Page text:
FOREX-Elusive U.S. debt deal pushes dollar lower versus yen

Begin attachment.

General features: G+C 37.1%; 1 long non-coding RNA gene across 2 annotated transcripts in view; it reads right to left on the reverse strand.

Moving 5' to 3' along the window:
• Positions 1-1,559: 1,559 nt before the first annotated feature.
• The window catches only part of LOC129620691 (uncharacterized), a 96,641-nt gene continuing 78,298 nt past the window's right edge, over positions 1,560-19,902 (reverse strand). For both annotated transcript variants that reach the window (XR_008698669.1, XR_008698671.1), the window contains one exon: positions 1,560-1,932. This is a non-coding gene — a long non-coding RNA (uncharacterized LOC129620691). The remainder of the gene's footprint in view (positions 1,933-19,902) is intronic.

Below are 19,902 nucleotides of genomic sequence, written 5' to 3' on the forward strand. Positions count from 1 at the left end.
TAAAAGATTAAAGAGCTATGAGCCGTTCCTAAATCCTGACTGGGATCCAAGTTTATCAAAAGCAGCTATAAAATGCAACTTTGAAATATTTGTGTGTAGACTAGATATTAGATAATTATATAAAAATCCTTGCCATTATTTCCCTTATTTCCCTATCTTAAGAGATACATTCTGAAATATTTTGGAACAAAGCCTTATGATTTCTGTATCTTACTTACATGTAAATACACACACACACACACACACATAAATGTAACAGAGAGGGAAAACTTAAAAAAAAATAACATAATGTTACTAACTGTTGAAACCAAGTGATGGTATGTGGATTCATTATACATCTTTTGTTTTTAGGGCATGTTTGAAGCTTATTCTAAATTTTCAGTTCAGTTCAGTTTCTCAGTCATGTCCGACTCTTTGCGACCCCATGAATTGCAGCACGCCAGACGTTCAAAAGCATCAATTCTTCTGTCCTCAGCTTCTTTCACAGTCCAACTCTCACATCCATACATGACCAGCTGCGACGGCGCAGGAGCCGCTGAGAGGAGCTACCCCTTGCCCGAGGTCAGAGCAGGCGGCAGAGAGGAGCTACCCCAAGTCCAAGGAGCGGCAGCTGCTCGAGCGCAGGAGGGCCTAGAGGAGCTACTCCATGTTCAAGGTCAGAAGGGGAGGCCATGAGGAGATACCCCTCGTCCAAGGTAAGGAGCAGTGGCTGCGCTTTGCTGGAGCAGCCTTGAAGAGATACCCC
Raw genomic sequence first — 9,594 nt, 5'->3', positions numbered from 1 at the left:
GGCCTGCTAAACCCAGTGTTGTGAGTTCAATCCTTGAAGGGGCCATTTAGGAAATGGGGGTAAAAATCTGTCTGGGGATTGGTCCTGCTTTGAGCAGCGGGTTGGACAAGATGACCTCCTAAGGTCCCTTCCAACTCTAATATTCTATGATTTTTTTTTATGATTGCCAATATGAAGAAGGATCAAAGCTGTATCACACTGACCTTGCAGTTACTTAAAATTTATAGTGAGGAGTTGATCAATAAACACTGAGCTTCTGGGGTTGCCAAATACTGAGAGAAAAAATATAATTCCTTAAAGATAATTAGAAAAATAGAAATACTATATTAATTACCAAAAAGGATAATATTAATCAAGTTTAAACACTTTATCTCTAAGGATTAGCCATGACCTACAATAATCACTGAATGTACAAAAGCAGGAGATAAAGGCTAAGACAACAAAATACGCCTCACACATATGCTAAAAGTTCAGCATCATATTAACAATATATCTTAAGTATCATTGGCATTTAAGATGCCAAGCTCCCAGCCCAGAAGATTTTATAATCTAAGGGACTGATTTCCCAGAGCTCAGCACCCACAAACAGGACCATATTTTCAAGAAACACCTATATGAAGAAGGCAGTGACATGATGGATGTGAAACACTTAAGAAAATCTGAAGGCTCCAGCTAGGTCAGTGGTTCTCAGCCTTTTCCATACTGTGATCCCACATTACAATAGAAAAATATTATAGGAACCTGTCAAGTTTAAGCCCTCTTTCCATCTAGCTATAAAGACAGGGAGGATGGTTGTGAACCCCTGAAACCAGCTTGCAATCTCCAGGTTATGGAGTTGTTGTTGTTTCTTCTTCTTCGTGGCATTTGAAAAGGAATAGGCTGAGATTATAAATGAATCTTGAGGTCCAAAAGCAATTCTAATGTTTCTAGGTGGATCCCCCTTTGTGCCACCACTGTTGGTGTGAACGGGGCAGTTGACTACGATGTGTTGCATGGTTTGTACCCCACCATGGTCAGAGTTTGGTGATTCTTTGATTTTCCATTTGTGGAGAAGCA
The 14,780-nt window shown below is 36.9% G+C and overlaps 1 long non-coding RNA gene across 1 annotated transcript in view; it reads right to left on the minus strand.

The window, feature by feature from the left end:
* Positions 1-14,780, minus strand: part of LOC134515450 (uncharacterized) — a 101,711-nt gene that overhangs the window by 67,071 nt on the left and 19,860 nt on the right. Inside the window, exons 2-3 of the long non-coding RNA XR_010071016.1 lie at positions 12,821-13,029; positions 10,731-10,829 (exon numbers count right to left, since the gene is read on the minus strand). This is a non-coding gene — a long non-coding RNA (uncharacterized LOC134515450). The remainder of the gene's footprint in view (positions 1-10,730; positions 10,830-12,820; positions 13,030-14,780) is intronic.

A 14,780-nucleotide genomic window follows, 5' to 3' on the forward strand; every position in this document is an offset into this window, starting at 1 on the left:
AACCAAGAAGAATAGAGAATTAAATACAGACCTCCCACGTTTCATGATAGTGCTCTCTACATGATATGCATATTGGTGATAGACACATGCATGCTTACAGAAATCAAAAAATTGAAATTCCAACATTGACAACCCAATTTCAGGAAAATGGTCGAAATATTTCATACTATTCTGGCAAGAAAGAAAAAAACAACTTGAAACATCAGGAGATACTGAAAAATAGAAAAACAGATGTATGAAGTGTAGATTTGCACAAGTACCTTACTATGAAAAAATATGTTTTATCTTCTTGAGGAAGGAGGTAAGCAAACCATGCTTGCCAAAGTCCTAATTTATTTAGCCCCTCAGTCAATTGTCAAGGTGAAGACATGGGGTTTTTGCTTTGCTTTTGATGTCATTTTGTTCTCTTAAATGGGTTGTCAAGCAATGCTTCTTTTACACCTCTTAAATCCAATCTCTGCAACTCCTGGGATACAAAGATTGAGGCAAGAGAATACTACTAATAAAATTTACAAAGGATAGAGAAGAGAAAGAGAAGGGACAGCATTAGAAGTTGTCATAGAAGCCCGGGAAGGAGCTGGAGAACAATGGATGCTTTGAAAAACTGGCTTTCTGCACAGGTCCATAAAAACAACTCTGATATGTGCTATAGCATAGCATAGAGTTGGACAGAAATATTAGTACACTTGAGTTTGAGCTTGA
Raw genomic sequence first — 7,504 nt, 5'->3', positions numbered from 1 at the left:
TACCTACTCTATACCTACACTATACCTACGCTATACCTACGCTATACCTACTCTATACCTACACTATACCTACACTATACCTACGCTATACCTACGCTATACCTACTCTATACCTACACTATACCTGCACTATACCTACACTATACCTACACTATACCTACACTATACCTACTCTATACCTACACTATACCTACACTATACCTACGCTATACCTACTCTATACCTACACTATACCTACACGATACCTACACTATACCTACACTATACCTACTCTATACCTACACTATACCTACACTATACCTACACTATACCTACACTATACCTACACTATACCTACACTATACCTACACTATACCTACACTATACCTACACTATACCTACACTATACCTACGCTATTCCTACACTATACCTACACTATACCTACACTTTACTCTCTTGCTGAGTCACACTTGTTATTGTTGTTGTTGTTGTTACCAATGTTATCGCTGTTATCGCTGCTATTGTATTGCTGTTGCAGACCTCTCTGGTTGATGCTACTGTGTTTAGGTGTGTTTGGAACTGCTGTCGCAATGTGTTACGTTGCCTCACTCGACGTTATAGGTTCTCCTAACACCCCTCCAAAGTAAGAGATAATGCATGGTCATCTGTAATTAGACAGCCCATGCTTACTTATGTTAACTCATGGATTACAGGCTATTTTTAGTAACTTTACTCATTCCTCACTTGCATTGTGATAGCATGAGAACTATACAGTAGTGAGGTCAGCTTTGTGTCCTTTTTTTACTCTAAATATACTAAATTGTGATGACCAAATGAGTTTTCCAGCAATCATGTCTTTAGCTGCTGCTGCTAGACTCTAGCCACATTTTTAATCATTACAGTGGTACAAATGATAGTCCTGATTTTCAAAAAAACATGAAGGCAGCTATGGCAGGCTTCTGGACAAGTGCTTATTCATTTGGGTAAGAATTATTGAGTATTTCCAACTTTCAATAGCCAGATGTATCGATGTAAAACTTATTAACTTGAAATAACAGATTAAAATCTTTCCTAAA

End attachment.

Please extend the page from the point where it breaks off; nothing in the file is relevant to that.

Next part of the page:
* Signs of progress on U.S. fiscal talks, but no deal yet * Yen climbs from Friday's near 2-wk low vs dollar NEW YORK, Oct 14 (Reuters) - The dollar fell on Monday and the yen gained from safe-haven demand as U.S. lawmakers struggled to reach a deal before this week's debt default deadline, stoking some concern the United States may actually default. While negotiations in the U.S. Senate to bring the fiscal crisis to an end showed signs of progress on Sunday, failure to break the stalemate before Thursday, the deadline to raise the debt ceiling, would leave the world's biggest economy unable to pay its bills in the coming weeks. "The U.S. dollar is generally lower as the U.S. budget and debt ceiling impasse continues, and the U.S. government gets closer to the date at which it will exhaust its ability to borrow," said Nick Bennenbroek, head of currency strategy at Wells Fargo Securities LLC in New York. "Given the continued impasse, and with the debt ceiling deadline of 17 October cited by U.S. Treasury Secretary (Jack) Lew now just days away, the greenback is under pressure against most G10 currencies." The dollar slipped 0.4 percent to 98.17 yen, having touched a low of about 98.05 yen earlier. The dollar retreated from a near two-week high of 98.60 yen set on Friday. The yen's liquidity makes it a relatively safe option during times of uncertainty. Traders said bids for the U.S. dollar at levels near 98.00 yen helped to limit the yen's rise. The dollar was down 0.5 percent against the Swiss franc at 0.9075 francs while the euro rose 0.3 percent to $1.3580. Investors may be wary of betting too heavily in one direction, given the possibility of a last-minute deal which could make the dollar rally, analysts said. With currencies trading in tight ranges, volatility has taken a hit. One-month euro/dollar volatility slipped on Monday, near lows last seen in mid-September when the U.S. Federal Reserve surprised markets by refraining from trimming its stimulus, pushing vols to a six-year trough. Some in the market were positioning for the political gridlock to be broken just before the Oct. 17 deadline, said Adam Myers, senior FX strategist at Credit Agricole in London. "We think there might be a temporary extension (to the government's borrowing authority) for two, three weeks and it seems the market is coming around that view as well." "The general view in the FX and bond markets is that neither (political) party wants to be seen as not coming to any agreement so a temporary one will be passed and that should see a very small U.S. dollar relief rally and euro/dollar lower." Market holidays in Japan and partial market closure in the United States on Monday added to the subdued mood. Trading in euro/dollar was the lowest since April 1, using Reuters Dealing data, and May 6 for dollar/yen. Lee Hardman, currency economist at BTMU in London said the fiscal worries would support the U.S. Federal Reserve's decision to maintain its stimulus. "The more protracted negotiations are over the debt ceiling and partial government shutdown, it increases the likelihood that quantitative easing could remain in place for a longer period of time," Hardman said.